The prosecutor opposed the motion for custodial release on the ground that the representations by counsel concerning the identity of the persons appellant sought to find were too vague.5 The District Court was of the view that appellant's inability to identify with more specificity the witnesses whom he sought negatived the "good cause shown" requirement of Sec. 1321(h) (2).6 We think this approach misapprehends the purpose and content of the "good cause shown" requirement in the custodial release provision of Sec. 1321(h) (2).


Section 1321(h) (2) was enacted in 1970 as part of the District of Columbia Reform Act. The House Report commented as to this provision:


"Persons detained shall have reasonable opportunity to consult with counsel. They may be released by the Court for limited periods of time to prepare a defense, such as looking for a witness, and for other reasons. When released they shall be in the custody of a United States Marshal or other appropriate person such as their attorney." H.R.Rep.No.907, 91st Cong., 2d Sess. 180 (1970).


The provision for limited custodial release is in recognition of the underlying requirement of fundamental fairness, that a criminal defendant be offered every reasonable opportunity to present a defense. There has been increasing awareness of the importance, in fairness terms, of assuring the ability of a defendant to elicit and marshal evidence exculpating him. The adversary system cannot serve as an instrument for truth unless there is some reasonable provision to assure presentation of the defendant's case. It has been increasingly recognized that due process fairness and the interest of truth necessitate adjustment from the one-time conception of a criminal trial as a sporting contest between two sides, and requires e. g., disclosure by the prosecutor of material helpful to the defense, and an expanding concept of discovery as a two-way channel between prosecution and defense.7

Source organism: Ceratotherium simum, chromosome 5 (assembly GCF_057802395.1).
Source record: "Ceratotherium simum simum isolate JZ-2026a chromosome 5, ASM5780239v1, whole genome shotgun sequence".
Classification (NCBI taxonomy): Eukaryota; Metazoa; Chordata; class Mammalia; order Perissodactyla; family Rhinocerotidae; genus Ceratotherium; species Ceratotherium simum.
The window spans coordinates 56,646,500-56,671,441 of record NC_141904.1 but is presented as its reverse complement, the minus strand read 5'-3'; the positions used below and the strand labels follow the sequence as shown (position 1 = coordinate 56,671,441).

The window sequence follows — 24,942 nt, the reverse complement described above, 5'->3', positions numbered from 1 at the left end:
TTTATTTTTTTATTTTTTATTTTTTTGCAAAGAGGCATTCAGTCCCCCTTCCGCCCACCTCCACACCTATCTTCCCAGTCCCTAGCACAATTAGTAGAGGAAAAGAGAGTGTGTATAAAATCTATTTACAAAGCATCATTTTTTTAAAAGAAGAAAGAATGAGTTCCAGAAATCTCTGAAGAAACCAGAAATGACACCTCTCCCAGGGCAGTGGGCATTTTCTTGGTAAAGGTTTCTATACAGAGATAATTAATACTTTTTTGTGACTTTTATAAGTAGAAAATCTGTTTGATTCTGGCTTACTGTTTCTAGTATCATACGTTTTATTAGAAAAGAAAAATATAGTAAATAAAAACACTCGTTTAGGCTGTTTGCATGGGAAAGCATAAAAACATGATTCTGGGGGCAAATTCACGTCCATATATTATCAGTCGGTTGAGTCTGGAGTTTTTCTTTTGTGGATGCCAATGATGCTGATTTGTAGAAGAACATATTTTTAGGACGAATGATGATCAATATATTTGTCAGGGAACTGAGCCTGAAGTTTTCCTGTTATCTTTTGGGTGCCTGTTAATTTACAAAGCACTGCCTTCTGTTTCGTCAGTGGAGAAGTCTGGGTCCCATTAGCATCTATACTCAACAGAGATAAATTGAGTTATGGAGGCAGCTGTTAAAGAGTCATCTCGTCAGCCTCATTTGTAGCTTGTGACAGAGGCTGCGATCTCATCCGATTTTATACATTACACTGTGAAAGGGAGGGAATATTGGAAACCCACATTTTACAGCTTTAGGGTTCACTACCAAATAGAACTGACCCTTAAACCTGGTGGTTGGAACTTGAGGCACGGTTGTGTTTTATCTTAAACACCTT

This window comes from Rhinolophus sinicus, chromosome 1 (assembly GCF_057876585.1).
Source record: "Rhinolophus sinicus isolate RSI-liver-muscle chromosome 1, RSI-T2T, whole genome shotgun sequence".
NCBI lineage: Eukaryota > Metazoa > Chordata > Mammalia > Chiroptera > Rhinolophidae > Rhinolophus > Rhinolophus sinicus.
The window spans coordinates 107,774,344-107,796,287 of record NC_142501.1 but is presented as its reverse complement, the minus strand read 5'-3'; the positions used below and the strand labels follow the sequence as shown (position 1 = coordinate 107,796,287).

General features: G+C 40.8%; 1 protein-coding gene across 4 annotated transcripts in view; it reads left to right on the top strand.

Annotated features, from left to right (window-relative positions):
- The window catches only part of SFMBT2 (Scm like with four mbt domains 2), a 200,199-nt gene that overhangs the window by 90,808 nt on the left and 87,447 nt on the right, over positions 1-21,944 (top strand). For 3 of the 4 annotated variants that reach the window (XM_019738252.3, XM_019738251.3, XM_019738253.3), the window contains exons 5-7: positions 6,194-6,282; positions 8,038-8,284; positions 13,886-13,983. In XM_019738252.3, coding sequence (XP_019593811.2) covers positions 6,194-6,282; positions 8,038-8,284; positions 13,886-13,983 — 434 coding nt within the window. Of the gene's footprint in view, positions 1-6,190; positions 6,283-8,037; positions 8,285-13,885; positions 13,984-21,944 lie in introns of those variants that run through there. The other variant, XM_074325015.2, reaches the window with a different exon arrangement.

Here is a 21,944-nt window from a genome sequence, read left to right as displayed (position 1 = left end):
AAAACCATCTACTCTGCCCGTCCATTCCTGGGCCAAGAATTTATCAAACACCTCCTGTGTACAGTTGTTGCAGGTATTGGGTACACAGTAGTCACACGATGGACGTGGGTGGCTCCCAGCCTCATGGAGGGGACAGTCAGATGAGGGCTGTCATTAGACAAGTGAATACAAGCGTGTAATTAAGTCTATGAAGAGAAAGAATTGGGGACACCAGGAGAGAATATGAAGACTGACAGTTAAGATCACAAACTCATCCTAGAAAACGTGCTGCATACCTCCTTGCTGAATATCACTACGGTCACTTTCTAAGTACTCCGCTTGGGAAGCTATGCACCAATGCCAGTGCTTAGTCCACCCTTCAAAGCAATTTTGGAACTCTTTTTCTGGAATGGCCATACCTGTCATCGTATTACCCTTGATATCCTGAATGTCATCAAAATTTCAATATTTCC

This view of the criminal process, as a reasonably even-handed investigation and presentation of material facts, provides the pertinent context for the standard of "good cause shown". It embraces providing an incarcerated defendant with an opportunity for limited custodial release to obtain witnesses when such release offers the only means to present a viable defense.


To hold that "good cause" can only be shown when the defendant already knows the identity of the witnesses who may have pertinent information would undercut the purpose and utility of a custodial release provision. This is an elementary proposition, readily confirmed by any lawyer experienced in preparing cases for trial. However, a problem arises because of the considerations that the release may not be fruitful for the purpose claimed, and may present dangers to the community. While appellant could of course give no assurance that his search would be successful, his application was not fanciful or frivolous. When a denial of custodial release may deprive a defendant of his only opportunity to establish his claim of defense, a bona fide representation as to the character of the defense sought to be established should be accommodated unless outweighed by compelling reasons for denying release.